Note that attrgetter doesn't support a default argument like getattr does. See here. Jun 3, 2021 at 8:01
  • 2
    @JTrana you can use attrgetter to get the parent object and then use setattr on it
    – Plagon
    Nov 11, 2021 at 0:59
  • @Plagon Can you explain please what you meant?
    – demberto
    Jul 24, 2022 at 12:55
  • 2
    @demberto imagine that we want to set the name of the pet's name in a person object. We can get the name as follows attrgetter('pet.name')(p). To change the name we get the parent pet object pet = attrgetter('pet')(p) and then change the name setattr(pet, 'name', 'Arnold'). While it is trivial for this example, it works for any number of hierarchies.
    – Plagon
    Jul 25, 2022 at 12:08
9

For one parent and one child:

if __name__=='__main__':
    p = Person()

    parent, child = 'pet.name'.split('.')
    setattr(getattr(p, parent), child, 'Sparky')

    parent, child = 'residence.type'.split('.')
    setattr(getattr(p, parent), child, 'Sparky')

    print p.__dict__

This is simpler than the other answers for this particular use case.

0
8

unutbu's answer (https://stackoverflow.com/a/31174427/2683842) has a "bug". After getattr() fails and is replaced by default, it continues calling getattr on default.

Example: rgetattr(object(), "nothing.imag", 1) should equal 1 in my opinion, but it returns 0:

  • getattr(object(), 'nothing', 1) == 1.
  • getattr(1, 'imag', 1) == 0 (since 1 is real and has no complex component).

Solution

I modified rgetattr to return default at the first missing attribute:

import functools

DELIMITER = "."

def rgetattr(obj, path: str, *default):
    """
    :param obj: Object
    :param path: 'attr1.attr2.etc'
    :param default: Optional default value, at any point in the path
    :return: obj.attr1.attr2.etc
    """

    attrs = path.split(DELIMITER)
    try:
        return functools.reduce(getattr, attrs, obj)
    except AttributeError:
        if default:
            return default[0]
        raise
3
  • Can you explain why *default is a positional argument when only its first element is ever accessed?
    – Milo
    Apr 24, 2019 at 10:40
  • Ah I understand now. For anyone else: it is just a way to easily decide if a default value was given. The tuple *default will be empty if no default was set, therefore an if default will return False. If default has an element then we can return it as the default value. Usually this is solved by initializing an object and naming it _DEFAULT or something similar and having the kwarg default=_DEFAULT, but this solution is much simpler, if a bit non-obvious to someone that hasn't seen it before.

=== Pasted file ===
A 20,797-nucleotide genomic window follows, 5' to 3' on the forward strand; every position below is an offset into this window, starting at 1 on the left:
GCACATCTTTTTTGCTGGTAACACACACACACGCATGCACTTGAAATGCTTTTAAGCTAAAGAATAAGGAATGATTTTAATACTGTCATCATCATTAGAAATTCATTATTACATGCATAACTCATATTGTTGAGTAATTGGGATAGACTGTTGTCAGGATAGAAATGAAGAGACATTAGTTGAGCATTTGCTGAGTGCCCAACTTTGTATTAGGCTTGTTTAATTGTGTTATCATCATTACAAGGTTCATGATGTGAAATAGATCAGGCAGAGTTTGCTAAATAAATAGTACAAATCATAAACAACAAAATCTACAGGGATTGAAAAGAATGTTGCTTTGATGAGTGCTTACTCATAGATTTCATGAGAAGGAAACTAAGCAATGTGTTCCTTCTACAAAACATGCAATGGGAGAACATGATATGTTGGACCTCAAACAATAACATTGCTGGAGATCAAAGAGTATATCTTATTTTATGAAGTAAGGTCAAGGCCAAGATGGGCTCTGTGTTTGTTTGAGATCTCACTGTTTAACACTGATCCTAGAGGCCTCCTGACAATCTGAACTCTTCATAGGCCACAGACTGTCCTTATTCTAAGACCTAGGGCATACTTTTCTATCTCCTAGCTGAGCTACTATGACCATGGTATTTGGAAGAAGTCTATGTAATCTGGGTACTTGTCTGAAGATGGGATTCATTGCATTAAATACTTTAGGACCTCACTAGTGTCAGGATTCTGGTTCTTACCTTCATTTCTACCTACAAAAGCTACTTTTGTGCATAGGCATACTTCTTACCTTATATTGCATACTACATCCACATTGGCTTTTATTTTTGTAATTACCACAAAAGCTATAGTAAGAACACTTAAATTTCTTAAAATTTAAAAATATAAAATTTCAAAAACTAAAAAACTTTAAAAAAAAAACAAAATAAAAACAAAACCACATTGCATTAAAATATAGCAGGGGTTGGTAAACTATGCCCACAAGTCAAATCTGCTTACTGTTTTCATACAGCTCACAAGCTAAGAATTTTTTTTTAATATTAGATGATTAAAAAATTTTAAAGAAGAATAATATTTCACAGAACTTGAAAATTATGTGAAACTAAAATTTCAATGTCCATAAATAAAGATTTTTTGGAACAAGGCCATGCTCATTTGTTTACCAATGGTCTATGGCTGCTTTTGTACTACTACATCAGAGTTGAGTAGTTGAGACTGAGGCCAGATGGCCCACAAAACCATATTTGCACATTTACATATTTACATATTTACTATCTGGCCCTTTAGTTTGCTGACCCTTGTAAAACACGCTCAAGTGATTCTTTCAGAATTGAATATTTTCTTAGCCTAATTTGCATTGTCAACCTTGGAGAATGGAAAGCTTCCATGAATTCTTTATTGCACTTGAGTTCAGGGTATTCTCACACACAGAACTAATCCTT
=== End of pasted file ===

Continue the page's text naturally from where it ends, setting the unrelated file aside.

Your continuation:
– Milo
    Apr 24, 2019 at 12:18
  • it was absolutely non-obvious to me either, but I kinda borrowed it from the other answer (but named it default instead).
    – nyanpasu64
    Apr 24, 2019 at 21:58
4

And a easy to understand three-liner based on jimbo1qaz's answer, reduced to the very limit:

def rgetattr(obj, path, default):
    try:
        return functools.reduce(getattr, path.split(), obj)
    except AttributeError:
        return default

Usage:

>>> class O(object):
...     pass
... o = O()
... o.first = O()
... o.first.second = O()
... o.first.second.third = 42
... rgetattr(o, 'first second third', None)
42

Just keep in mind that "space" is not a typical delimiter for this use case.

4

This should be a

def getNestedAttr(obj,nestedParam):
     next = obj
     for p in nestedParam.split('.'):
         next = getattr(next,p)
     return next


class Issue : pass    
issue = Issue()
issue.status = Issue()
issue.status.name = "Hello"
getattr(issue,'status.name')
'''
Traceback (most recent call last):
  File "<stdin>", line 1, in <module>
AttributeError: 'Issue' object has no attribute 'status.name'
'''
getNestedAttr(issue,'status.name')

#'Hello'

simple solution

3

I made a simple version based on ubntu's answer called magicattr that also works on attrs, lists, and dicts by parsing and walking the ast.

For example, with this class:

class Person:
    settings = {
        'autosave': True,
        'style': {
            'height': 30,
            'width': 200
        },
        'themes': ['light', 'dark']
    }
    def __init__(self, name, age, friends):
        self.name = name
        self.age = age
        self.friends = friends


bob = Person(name="Bob", age=31, friends=[])
jill = Person(name="Jill", age=29, friends=[bob])
jack = Person(name="Jack", age=28, friends=[bob, jill])

You can do this

# Nothing new
assert magicattr.get(bob, 'age') == 31

# Lists